Living without limits = Success
Success for my own self has always been more than just money or status. So success for me is about fulfilling our potential to be happy, healthy, and skilful in my profession, have positive influences on myself and people around me and having the resources to generate more success.
How we see ourselves and define who we are often is not conscious to us. However, I would like to propose that it demonstrates its impact in several ways, which I have listed below for your consideration – and this is not as an exhaustive list:
- Our emotional reactions to challenges
- Our emotional reactions to our perceived deficiencies
- Our level of self acceptance
- The value we put on our own importance
- Our sense of purpose or lack of purpose in life
- Our ability to create necessary changes in life to have more fulfilment
- Experiencing repeated behavioural patterns and situations that might or might not be beneficial
How is this self image created?
The Self-Image Psychologists propose that there are three ways that a person might form their self image:
- As a result of how the individual sees him / her self
- As a result of how others sees him / her self
- As a result of how individuals perceive how others sees him / her self
I would like to further speculate, based on many client cases, that the process of Imprinting shaped our initial view of ourselves. We in some ways, at a young, age, “adopted” without consciously making the decision, the view of who we are, from the people that were closest to us. We then used this perception as our own and as a filter to interpret how others might perceive us, often without evaluation.
We then create what social and cognitive psychologists would call a Self-Schema, which refers to a set of ideas and beliefs about themselves in a context or role they play in a context. For example, a person who identifies him / herself as a “CEO” will behave according to the “CEO” schema at work. When she / he is off work and arrive home, they might assume the role of a mother or father and behave according to the “Parent” schema. This Self-Schema influences the way we think, experience and remember. Much research has shown that information referring to the self is preferentially encoded, as is demonstrated in memory and recall tests.
Whatever you believe about yourself – you will work to prove that it is true
Dr. Prescott Lecky, one of the pioneers in Self-Image Psychology, had identified that a Self-Schema consists of a system of ideas about the self, and that all of the ideas must be consistent with each other. Ideas about self that are inconsistent are often rejected as “that cannot be true” or “I don’t believe it” and any ideas that are inconsistent with the Self-Image will not be acted upon. This rejection will occur even though the person might know consciously that by acting on some of these ideas might bring them beneficial results. Anything that is consistent with this Self-Image and the system of ideas are accepted and acted upon. When a person chooses to act upon ideas that match their own Self-Image, it works to re-enforce the very Self-Image and provides the self fulfilling prophecy.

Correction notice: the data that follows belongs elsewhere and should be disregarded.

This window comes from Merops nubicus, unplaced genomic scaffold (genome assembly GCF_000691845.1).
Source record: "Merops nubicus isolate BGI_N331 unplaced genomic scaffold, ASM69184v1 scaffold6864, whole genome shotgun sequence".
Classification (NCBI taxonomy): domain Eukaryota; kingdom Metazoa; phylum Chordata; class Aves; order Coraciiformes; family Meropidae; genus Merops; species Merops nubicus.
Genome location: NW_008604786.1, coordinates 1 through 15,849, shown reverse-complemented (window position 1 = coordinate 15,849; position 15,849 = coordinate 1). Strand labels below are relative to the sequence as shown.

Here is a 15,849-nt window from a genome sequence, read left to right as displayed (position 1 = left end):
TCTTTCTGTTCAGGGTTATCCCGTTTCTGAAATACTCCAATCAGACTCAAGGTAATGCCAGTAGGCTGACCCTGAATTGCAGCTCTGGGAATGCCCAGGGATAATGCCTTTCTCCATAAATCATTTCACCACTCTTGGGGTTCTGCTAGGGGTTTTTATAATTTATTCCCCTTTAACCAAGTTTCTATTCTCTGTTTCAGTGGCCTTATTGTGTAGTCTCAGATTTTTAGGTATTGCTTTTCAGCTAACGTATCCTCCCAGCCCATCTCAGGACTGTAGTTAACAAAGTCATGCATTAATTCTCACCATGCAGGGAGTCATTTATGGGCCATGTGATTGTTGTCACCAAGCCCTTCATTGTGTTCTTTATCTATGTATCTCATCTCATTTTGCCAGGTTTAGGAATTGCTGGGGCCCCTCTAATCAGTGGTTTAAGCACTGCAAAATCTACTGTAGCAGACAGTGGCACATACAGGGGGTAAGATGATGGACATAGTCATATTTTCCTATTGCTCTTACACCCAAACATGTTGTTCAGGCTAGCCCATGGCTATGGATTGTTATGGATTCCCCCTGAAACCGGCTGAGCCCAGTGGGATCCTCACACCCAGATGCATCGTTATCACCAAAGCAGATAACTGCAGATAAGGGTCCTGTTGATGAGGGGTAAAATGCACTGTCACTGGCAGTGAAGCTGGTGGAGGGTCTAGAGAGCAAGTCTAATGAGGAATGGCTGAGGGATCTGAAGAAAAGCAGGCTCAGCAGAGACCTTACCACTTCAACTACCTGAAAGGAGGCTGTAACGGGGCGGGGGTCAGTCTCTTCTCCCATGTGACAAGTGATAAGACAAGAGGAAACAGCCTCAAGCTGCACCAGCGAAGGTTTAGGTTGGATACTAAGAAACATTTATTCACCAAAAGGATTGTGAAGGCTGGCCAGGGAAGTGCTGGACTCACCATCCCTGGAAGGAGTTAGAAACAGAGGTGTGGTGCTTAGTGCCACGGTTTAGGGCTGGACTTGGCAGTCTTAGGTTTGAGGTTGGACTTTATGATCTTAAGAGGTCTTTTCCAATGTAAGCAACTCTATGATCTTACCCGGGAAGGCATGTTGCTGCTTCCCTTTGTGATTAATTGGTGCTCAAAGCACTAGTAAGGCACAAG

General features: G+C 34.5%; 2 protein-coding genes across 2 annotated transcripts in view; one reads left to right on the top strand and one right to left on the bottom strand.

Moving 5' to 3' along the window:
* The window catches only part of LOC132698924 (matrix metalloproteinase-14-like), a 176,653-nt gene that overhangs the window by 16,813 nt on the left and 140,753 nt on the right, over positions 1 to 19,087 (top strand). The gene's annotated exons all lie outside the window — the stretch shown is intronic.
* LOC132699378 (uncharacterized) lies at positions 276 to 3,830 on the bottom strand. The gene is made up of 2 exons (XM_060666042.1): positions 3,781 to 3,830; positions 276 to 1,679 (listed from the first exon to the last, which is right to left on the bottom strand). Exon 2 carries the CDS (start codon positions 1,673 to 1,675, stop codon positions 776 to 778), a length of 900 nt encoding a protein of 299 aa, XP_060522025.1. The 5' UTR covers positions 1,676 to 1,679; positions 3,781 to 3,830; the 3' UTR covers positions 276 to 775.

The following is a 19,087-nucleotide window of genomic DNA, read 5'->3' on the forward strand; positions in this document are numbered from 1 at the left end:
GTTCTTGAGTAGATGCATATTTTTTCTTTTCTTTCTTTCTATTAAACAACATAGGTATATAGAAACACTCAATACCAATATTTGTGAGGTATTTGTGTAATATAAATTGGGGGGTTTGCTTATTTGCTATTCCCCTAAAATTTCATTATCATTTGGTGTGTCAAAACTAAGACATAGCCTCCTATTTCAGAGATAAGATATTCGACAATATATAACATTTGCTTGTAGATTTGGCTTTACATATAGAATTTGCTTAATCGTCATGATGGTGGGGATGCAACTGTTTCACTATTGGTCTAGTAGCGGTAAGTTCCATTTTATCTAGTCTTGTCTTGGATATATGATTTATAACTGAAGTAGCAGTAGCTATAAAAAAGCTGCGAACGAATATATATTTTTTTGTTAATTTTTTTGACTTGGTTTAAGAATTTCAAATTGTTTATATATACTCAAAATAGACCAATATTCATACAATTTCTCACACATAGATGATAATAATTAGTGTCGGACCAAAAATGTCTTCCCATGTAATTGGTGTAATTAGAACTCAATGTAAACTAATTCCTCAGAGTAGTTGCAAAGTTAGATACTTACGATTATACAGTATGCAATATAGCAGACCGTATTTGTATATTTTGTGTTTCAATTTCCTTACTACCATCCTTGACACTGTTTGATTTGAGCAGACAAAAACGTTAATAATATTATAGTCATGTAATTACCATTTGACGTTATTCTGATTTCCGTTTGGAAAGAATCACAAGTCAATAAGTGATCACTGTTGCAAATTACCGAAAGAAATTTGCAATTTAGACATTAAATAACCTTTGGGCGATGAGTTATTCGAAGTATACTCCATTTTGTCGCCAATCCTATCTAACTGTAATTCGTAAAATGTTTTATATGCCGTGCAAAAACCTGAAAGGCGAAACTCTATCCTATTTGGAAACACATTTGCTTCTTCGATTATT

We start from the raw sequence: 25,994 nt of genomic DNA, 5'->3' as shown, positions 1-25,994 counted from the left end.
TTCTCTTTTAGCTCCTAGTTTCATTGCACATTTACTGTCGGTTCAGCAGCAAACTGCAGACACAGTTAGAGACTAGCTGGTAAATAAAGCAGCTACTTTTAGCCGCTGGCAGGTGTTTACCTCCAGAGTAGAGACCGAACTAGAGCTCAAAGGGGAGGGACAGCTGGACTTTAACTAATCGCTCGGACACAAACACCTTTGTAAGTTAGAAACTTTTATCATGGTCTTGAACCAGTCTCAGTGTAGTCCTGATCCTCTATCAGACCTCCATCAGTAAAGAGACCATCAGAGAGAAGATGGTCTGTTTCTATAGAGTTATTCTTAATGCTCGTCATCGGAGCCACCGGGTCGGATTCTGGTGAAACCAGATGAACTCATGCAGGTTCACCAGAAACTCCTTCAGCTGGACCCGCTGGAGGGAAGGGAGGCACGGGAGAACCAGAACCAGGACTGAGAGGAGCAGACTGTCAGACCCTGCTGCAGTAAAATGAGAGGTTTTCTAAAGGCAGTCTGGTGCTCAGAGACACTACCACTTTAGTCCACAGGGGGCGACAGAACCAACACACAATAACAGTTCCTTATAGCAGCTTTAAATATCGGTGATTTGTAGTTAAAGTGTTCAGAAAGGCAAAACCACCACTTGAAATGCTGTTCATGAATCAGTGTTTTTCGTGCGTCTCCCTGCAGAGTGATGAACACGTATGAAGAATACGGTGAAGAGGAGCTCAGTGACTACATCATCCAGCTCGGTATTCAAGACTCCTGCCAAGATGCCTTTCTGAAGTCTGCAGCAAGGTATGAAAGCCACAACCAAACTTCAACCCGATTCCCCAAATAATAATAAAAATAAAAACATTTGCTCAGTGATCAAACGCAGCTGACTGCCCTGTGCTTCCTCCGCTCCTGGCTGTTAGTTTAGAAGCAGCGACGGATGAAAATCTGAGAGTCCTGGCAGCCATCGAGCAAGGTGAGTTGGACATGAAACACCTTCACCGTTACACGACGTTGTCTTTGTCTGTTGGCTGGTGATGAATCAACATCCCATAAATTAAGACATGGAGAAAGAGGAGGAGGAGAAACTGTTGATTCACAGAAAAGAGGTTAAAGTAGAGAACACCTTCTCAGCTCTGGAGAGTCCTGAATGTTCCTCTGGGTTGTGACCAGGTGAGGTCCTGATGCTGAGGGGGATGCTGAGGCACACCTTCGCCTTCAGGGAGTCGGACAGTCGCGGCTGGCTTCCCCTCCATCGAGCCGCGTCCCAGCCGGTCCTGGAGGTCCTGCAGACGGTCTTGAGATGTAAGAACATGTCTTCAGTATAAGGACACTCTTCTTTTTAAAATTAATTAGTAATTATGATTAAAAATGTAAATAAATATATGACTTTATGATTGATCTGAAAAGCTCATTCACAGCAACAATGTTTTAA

Lecky in his early career as a school teacher had a theory about students who do not succeed in the school environment or have trouble learning certain subjects. He believed that the reason why some students are having trouble is because, from the student’s point of view that what he / she is studying is inconsistent with his / her Self-Image. Lecky believed also that if the Self-Image can be changed by helping students to re-define themselves, and in turn the student’s ability to learn will also change.
His theory was proven by various experiments that he conducted – he helped students who were deemed unteachable to succeed. He then further expanded his theory to a Self-Consistency theory and stated that the need to maintain their self-image is the prime motivation in human behaviour. He stated:
“people can only be true to themselves. Individuals will behave in a way that is consistent with their self concept, even if this behaviour is otherwise unrewarding to them.”
Take a moment now, and reflect upon this…. Does what has been described in this article ring true to you? How did you feel when you did not act according to how you see yourself last time?
Reflect also about how you see yourself and how much of it have shaped who you are today.
In the next instalment I will explain how this Self-Image does and our Self-Concept formed the Autonomic Success Engine (ASE) and the Autonomic Success Guidance System (ASG) and how you can re-shape your Self-Image and Self-Concept with NLP to really shape your future and taking charge to realise your potential.